• Samsara (IOT 31)—IOT was maybe the biggest earnings winner last week, soaring after another excellent report that saw free cash flow turn positive and recurring revenue rise 40%. The stock is moving out not just above its three-month rest period but from a giant post-IPO base, too.
  • Splunk (SPLK 125)—SPLK has turned very powerful since earnings, and while it’s not growing the top line at lightning-fast rates, free cash flow is beginning to soar and should continue to for at least a couple of years. See more below.

Other Stocks of Interest

Splunk (SPLK 125)—Splunk isn’t a new name, having been one the early pioneers of a software platform that helps firms do more with their data—today the firm has one of the leading offerings that allow clients to view and act on data and perform analytics in real-time, with observability (making sure every piece of IT and every app is working together as it should) and security (detect and respond to threats, automate repetitive tasks, user and behavior analytics) being the big draws. Despite the stock’s action (more on that in a second), business has always been solid and the installed base is growing and is very sticky; more than 90 of the Fortune 100 use Splunk in some way, shape or form, and it has 834 clients that pay it at least $1 million a year (up 15% from a year ago) as it continually rolls out new products (including integrating more AI capabilities into its offerings). However, Wall Street never truly fell in love with the stock, as costs were elevated, competition appeared during the pandemic and, most important, Splunk had a long transition to a subscription business model, which marred the numbers for a couple of years. (See more on this later in this issue.) But now the benefits of that transition are paying off in a big way: In the quarter ending July, Splunk’s annualized recurring revenue (ARR) lifted 16%, but cloud-based ARR (which makes up about half the total and accounts for two-thirds of total bookings) rose 27%, and all this happened while operating expenses actually fell 3%! The result is a gusher of cash flow, with $805 million total in the past 12 months, more than triple that of a year ago and totaling north of $4.75 per share (miles ahead of earnings)—and most analysts see that figure rising 40%-plus next year and 25%-plus in 2025. The one not-great point here is actual growth, as ARR is likely to grow in the low to mid-teens percentage-wise this year and next; in other words, this is no hypergrowth startup. But big investors seem more attracted to the rapid and (importantly) reliable cash flow growth that’s coming down the pike. SPLK bottomed last fall with everything else but never really got moving, gyrating for six months even when the market was doing well. But it’s looking like the quarterly report two weeks ago was a perception changer, with not just a big-volume gap but persistent buying ever since.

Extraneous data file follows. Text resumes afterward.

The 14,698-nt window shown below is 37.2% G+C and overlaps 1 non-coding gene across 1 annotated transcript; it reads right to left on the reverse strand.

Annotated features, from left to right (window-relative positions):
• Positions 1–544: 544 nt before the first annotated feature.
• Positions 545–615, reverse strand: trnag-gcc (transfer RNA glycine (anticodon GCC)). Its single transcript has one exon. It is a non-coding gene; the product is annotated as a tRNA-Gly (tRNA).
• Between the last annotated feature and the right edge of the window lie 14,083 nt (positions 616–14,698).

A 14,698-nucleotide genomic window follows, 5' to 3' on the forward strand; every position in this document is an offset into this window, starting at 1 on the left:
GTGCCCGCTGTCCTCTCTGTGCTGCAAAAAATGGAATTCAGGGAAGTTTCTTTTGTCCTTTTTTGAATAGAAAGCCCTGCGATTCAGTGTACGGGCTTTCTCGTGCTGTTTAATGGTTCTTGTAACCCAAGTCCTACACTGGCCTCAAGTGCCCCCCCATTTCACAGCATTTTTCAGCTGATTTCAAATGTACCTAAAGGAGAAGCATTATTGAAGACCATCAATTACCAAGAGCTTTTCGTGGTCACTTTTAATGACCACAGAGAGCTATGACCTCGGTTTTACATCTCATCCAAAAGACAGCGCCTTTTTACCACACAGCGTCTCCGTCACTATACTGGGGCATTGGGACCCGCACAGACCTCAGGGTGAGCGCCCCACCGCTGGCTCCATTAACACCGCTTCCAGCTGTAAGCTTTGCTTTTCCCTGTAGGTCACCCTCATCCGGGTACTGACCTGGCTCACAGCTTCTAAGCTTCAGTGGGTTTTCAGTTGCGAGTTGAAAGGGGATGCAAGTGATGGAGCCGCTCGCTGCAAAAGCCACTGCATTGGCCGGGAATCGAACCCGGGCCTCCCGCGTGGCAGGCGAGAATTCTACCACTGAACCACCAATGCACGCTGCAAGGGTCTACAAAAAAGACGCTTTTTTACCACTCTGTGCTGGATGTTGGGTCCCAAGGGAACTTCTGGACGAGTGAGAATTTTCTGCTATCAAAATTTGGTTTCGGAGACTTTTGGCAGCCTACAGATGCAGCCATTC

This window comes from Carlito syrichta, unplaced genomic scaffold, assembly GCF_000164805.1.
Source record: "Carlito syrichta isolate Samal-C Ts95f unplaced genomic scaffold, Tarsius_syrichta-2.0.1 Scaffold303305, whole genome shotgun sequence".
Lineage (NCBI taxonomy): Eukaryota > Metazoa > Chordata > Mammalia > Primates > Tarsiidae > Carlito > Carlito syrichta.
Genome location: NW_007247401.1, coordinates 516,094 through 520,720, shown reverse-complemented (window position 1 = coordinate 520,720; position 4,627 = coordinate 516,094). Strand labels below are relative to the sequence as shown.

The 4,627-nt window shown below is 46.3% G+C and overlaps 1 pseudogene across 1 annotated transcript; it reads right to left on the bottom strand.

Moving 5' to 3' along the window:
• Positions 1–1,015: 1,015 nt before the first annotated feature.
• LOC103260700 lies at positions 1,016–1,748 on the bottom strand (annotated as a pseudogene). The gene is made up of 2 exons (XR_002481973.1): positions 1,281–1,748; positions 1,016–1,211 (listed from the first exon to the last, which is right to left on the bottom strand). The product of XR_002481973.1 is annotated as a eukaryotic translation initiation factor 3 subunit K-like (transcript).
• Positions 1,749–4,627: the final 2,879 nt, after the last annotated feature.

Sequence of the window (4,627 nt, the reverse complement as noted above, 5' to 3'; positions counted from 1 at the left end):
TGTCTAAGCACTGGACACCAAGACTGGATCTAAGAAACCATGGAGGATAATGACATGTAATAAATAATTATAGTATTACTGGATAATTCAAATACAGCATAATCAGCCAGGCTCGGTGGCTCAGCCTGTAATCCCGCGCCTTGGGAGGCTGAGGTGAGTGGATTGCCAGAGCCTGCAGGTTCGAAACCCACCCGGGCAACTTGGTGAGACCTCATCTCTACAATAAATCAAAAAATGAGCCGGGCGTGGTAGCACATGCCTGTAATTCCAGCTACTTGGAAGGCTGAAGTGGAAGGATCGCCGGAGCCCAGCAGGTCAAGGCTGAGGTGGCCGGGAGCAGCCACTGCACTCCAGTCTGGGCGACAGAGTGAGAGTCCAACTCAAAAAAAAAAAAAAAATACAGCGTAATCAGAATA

SPLK Chart